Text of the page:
by John Ratliff
During the first few years I was doing improv, I developed a reputation as someone who hated game. (As in “the game of the scene.”) I didn’t hate it, really; I just thought it ran counter to the two things I really wanted to do, which were (a) grounded, realistic scenework and (b) mind-blowing trippy organic stuff. (Which aren’t as different as they might seem, but that’s a different blog post.)
To my way of thinking, game was at best a crutch and at worst a severe limitation. I wanted to be free to do anything, to be completely in the moment. How could I do that if I was busy trying to follow the rules of some stupid game?
I still feel this way about some forms of game play. I’ve never liked any kind of improv in which there can be a “wrong” move, and in the narrowest version of game, it’s possible to screw it up by doing it wrong. (I say I don’t like that style of play because improv is about unconditional support, but to be honest, it terrifies me, because one of my biggest fears is that everybody else except me knows what’s going on.)
So I kept hacking away at learning how to do grounded, emotionally realistic scenework, which I do not regret. And … I started noticing some things along the way.
First, although I was getting better at playing realistic scenes, they often felt a little slack and wander-y. Huh, I thought, maybe there’s some way to give these scenes more of a sense of purpose and momentum.
Second, I noticed that a lot of my friends who had been working on game were getting really good at improv in general.
Third, I kept taking workshops and classes about game, and my understanding of it gradually expanded. In particular, I remember taking a workshop with Brandon Gardner (from UCB NYC) in which he discussed the stem-and-petals analogy: the game isn’t the flower, it’s the stem of the flower, and the scene is whatever grows off that main stem. Once you know what the game of the scene is, you can go in any direction; if you really know what the game is, you’ll eventually get back to it.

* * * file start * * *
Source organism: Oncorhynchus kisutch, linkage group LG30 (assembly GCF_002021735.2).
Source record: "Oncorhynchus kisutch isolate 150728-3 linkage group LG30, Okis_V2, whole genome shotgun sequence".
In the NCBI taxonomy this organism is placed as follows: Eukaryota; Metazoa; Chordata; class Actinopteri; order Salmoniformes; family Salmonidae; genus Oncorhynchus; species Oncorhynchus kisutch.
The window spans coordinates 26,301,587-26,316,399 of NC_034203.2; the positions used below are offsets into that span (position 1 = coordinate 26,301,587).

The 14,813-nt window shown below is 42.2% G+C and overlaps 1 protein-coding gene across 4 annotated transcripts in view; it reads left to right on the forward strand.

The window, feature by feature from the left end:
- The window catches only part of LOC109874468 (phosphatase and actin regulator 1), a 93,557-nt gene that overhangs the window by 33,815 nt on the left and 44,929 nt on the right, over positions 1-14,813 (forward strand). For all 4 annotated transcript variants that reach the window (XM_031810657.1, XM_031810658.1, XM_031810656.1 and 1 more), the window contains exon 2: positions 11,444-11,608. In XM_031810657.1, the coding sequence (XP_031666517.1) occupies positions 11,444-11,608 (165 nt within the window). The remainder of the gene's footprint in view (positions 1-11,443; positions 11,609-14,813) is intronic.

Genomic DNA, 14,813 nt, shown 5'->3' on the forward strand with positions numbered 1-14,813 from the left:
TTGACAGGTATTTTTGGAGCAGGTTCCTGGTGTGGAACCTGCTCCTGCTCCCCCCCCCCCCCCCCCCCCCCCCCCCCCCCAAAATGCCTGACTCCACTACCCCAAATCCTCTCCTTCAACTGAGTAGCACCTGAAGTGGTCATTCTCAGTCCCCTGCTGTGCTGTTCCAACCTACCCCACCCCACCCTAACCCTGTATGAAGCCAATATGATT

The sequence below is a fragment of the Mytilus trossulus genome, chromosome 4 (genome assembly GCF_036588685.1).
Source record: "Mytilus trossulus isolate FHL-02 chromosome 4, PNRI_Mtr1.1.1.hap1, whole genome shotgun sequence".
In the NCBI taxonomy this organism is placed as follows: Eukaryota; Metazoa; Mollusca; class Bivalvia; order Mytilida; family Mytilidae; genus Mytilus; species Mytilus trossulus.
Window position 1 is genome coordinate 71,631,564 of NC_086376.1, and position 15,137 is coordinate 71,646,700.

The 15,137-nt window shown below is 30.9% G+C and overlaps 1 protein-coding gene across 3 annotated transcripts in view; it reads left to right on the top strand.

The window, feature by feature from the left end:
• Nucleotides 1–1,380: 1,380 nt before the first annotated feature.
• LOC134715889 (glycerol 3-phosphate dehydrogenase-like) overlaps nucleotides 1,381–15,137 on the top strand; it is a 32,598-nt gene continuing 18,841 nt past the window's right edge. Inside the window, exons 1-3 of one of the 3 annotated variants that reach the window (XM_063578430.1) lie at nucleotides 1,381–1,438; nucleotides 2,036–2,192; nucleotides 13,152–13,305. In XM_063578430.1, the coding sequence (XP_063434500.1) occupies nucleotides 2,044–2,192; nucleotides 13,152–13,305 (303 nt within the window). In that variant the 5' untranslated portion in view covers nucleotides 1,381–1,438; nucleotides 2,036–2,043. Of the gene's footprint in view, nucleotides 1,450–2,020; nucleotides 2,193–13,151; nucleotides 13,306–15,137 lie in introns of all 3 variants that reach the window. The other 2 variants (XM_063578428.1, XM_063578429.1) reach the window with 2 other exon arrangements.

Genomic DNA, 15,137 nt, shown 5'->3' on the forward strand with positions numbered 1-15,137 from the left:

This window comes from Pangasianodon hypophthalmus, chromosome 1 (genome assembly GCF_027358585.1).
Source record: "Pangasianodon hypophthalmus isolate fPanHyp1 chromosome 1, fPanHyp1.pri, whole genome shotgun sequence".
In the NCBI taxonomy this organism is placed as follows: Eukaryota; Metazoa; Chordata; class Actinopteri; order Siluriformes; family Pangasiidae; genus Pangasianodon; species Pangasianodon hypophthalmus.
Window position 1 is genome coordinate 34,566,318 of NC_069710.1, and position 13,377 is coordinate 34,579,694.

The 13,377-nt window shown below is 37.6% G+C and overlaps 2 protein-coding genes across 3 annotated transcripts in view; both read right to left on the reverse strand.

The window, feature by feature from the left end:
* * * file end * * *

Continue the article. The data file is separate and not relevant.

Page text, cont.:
Suddenly, game seemed much more open and promising. I had been thinking of it as a grinding reduction of the scene down to one idea. But this was different; this was a platform you could launch off of in any direction. And it was also something that you could incorporate into a larger scene, regardless of whether the larger scene was about the game (no matter what Matt Besser says). Even if you’re just using it as one of many tools, it’s one of the most useful and universal of those tools. At the very least, you need to be familiar with it.
Improvisers who are initially drawn to fast and gamey play often start wanting to play more grounded, realistic scenes after a few years. I went in the opposite direction: for a while now, I’ve been trying to find opportunities to get better at game. As in, for instance, workshops like the ones Brandon will be teaching May 8th. I also auditioned for Stool Pigeon, which is all about premise-based game play, so I could rehearse it on a weekly basis. And now I’m playing in a group that does The Deconstruction, so I have to think about game-based scenes for at least part of the show.
In short: I’ve learned to love game. And if I can learn to love it, anyone can.
John Ratliff is the Conservatory Director at ColdTowne Theater, where he was voted Best Teacher or Coach in 2015. He has studied improv at ColdTowne and at iO and The Annoyance in Chicago.